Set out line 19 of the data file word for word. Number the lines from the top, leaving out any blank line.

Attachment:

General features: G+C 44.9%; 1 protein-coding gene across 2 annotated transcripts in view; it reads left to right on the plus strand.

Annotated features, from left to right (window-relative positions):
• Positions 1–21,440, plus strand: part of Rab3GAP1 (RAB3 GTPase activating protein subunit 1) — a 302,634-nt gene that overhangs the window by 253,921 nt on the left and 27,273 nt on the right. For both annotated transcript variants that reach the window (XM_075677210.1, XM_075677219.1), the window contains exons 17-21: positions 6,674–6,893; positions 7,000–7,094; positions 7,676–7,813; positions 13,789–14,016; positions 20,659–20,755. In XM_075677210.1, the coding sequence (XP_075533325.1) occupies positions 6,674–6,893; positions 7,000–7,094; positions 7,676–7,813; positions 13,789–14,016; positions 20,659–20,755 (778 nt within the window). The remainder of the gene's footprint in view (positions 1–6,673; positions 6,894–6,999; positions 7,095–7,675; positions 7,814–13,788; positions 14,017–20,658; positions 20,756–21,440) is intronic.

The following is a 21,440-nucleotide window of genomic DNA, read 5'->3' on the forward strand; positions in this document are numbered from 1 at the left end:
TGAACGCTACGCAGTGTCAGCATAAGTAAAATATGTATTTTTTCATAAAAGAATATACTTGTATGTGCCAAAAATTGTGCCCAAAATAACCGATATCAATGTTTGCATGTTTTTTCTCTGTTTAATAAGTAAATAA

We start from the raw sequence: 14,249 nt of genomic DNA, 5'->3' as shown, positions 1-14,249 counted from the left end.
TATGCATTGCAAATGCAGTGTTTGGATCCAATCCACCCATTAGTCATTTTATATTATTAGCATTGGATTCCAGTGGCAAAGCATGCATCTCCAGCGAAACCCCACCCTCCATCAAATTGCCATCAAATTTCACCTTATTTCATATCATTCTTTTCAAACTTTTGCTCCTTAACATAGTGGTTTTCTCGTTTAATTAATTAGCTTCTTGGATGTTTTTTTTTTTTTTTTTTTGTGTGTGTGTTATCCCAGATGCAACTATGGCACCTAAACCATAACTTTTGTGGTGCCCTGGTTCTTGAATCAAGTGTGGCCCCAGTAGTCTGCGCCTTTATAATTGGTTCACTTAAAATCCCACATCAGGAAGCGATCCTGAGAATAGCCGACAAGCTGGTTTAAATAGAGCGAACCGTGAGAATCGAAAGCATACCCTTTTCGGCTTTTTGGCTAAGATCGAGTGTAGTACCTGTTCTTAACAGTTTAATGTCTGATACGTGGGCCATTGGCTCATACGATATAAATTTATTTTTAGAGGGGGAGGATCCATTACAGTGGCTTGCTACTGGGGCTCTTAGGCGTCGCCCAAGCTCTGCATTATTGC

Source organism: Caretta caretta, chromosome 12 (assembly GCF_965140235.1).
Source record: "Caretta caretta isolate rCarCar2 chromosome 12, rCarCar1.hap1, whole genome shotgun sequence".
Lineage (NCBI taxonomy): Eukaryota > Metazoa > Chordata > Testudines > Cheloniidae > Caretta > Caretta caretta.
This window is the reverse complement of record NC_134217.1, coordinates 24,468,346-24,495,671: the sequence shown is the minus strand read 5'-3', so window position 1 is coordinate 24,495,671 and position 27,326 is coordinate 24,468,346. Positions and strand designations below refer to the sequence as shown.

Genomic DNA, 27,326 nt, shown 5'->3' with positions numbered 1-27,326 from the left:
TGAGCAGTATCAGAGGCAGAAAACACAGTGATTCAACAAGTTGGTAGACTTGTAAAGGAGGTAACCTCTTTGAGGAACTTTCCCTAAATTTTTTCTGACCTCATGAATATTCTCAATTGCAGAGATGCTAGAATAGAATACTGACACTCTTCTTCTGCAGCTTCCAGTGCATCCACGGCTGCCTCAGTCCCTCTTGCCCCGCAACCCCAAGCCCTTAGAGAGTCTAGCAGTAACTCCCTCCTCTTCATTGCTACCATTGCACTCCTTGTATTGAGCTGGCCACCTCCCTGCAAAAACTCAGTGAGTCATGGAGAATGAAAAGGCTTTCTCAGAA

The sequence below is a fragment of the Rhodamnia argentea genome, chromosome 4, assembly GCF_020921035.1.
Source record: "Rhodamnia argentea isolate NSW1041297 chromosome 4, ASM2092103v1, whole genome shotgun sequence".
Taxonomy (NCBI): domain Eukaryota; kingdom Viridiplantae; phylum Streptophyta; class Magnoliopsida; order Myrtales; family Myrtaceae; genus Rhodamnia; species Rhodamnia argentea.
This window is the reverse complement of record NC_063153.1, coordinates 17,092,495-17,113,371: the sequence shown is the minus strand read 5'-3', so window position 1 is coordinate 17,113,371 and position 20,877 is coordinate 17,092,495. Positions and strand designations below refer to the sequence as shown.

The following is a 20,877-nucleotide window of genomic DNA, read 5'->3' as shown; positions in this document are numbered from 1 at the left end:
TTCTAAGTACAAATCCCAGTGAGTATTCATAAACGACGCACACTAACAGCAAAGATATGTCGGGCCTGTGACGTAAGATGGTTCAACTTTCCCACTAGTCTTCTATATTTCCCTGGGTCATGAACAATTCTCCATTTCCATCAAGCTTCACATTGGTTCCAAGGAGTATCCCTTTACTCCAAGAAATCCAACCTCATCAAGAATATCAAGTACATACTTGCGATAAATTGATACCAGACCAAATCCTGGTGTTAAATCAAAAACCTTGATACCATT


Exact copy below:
TTCTAAGTACAAATCCCAGTGAGTATTCATAAACGACGCACACTAACAGCAAAGATATGTCGGGCCTGTGACGTAAGATGGTTCAACTTTCCCACTAGTCTTCTATATTTCCCTGGGTCATGAACAATTCTCCATTTCCATCAAGCTTCACATTGGTTCCAAGGAGTATCCCTTTACTCCAAGAAATCCAACCTCATCAAGAATATCAAGTACATACTTGCGATAAATTGATACCAGACCAAATCCTGGTGTTAAATCAAAAACCTTGATACCATT